Republican presidential hopeful and Ohio Gov. John Kasich on Sunday signed a bill that aims to strip funding from Planned Parenthood in the state. [...] After Kasich came in a strong second place in the New Hampshire primary, the Republican assembly in Ohio passed legislation that targets about $1.3 million in funding for Planned Parenthood in the state. That money helps support screenings for breast cancer, STD testing, programs working to prevent violence against women, and more.
As the field of Republican presidential candidate shrinks to just five people, John Kasich has adopted a rather specific posture: he's the grown-up in the room. The rest of the field includes two first-term senators and two political amateurs, leaving the Ohio governor as the only candidate stressing qualities such as executive experience, governing skills, and pragmatism.
And that makes perfect sense given the circumstances. Kasich can't be as right-wing as his rivals; he can't be as unhinged as his rivals; and he certainly can't avoid the "career politician" label. Looking for an opening, the Republican governor has decided to present himself as a more mainstream, and more electable, conservative.
In the five-person GOP field, that leaves Kasich as the last option for the party's remaining "moderate" voters. But let's not mistake perceptions for reality. As we were reminded over the weekend, the Ohio Republican may be playing the role of 2016 pragmatist, but that doesn't make him an actual moderate.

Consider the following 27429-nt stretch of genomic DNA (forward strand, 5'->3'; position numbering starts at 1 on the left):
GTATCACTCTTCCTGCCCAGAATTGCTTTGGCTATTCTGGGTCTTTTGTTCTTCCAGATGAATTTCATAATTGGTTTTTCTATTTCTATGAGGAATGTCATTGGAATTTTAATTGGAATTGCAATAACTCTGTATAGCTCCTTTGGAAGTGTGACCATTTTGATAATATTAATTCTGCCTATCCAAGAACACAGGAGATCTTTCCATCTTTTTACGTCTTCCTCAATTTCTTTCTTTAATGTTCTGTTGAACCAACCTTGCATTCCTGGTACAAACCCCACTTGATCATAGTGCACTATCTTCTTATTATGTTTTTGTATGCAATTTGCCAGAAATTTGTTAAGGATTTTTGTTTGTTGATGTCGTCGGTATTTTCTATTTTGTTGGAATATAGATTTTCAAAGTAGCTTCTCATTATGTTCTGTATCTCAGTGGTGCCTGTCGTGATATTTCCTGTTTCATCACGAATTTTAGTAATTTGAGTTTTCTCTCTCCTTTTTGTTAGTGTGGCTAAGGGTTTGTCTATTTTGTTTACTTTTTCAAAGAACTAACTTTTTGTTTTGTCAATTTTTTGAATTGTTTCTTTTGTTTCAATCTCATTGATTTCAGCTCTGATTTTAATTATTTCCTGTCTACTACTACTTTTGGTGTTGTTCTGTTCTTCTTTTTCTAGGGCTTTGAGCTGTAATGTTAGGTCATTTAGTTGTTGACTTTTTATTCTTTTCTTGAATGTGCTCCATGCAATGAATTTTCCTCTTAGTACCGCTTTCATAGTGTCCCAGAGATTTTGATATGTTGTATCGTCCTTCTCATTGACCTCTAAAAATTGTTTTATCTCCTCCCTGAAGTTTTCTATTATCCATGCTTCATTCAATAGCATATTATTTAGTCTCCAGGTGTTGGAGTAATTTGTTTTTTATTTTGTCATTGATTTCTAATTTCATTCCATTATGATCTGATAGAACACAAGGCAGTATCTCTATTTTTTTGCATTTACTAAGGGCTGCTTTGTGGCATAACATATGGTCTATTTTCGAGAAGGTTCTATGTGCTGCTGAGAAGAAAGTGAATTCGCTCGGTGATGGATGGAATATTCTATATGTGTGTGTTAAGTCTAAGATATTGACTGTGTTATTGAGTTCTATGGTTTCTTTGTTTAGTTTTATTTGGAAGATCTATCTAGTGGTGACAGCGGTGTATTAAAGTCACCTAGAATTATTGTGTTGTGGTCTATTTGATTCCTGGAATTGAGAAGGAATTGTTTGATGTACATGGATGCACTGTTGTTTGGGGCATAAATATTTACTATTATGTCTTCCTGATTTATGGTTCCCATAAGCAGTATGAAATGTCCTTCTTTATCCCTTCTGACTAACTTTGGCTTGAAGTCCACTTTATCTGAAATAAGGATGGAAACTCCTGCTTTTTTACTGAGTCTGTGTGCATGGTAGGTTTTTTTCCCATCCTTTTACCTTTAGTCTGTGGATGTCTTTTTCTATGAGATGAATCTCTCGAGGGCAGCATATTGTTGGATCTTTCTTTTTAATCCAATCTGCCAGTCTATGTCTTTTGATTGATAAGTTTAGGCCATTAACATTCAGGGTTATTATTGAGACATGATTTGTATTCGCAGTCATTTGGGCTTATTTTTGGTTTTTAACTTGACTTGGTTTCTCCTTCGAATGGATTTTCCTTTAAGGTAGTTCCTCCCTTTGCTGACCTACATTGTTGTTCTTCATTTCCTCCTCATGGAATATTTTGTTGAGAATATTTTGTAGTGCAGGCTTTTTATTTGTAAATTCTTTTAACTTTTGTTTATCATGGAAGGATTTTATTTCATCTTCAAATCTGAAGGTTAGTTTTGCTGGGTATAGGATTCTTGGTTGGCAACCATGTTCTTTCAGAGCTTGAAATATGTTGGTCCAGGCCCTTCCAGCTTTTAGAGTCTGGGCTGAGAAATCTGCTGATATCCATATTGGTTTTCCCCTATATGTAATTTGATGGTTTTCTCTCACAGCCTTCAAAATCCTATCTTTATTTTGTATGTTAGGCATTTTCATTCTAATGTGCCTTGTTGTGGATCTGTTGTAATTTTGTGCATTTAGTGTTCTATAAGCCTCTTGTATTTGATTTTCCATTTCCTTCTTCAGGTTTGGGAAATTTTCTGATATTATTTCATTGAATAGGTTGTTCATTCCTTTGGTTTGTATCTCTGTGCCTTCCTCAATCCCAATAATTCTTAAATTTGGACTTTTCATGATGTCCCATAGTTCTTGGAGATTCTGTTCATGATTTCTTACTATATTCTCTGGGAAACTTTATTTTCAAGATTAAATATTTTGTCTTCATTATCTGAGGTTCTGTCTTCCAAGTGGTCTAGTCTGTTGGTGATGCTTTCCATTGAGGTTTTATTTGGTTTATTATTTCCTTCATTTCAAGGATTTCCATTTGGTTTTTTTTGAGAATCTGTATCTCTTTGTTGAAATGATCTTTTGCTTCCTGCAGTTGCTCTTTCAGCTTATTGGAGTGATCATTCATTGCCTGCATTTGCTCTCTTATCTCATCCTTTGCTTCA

Remember, we're not talking about public funding of abortions, which is already largely prohibited. Rather, state lawmakers passed a measure to block "any entity that performs or promotes nontherapeutic abortions" from receiving funds for women's health treatments that have nothing to do with terminating pregnancies.
And Kasich, eager to curry favor with his party's far-right base, eagerly signed the bill into law.
The NBC affiliate in Columbus reported that Planned Parenthood's work in Ohio will continue, "but its community health programs would be cut. The group says programs targeted in the bill helped Planned Parenthood in the last year to provide more than 47,000 STD tests and 3,600 HIV tests to Ohioans, serve nearly 2,800 new or expectant mothers, and inform young people and women about healthy relationships."
In other words, in practical terms, John Kasich decided to slash services for thousands of Ohio women, for no substantive reason, with a simple stroke of his pen. The public will pay a steep price because the governor wants to advance his ambitions.
This is what passes for "moderation" among GOP presidential candidates in 2016.
Disclosure: My wife works for Planned Parenthood, but she played no role in this piece, and her work is unrelated to the organization's affiliates in Ohio.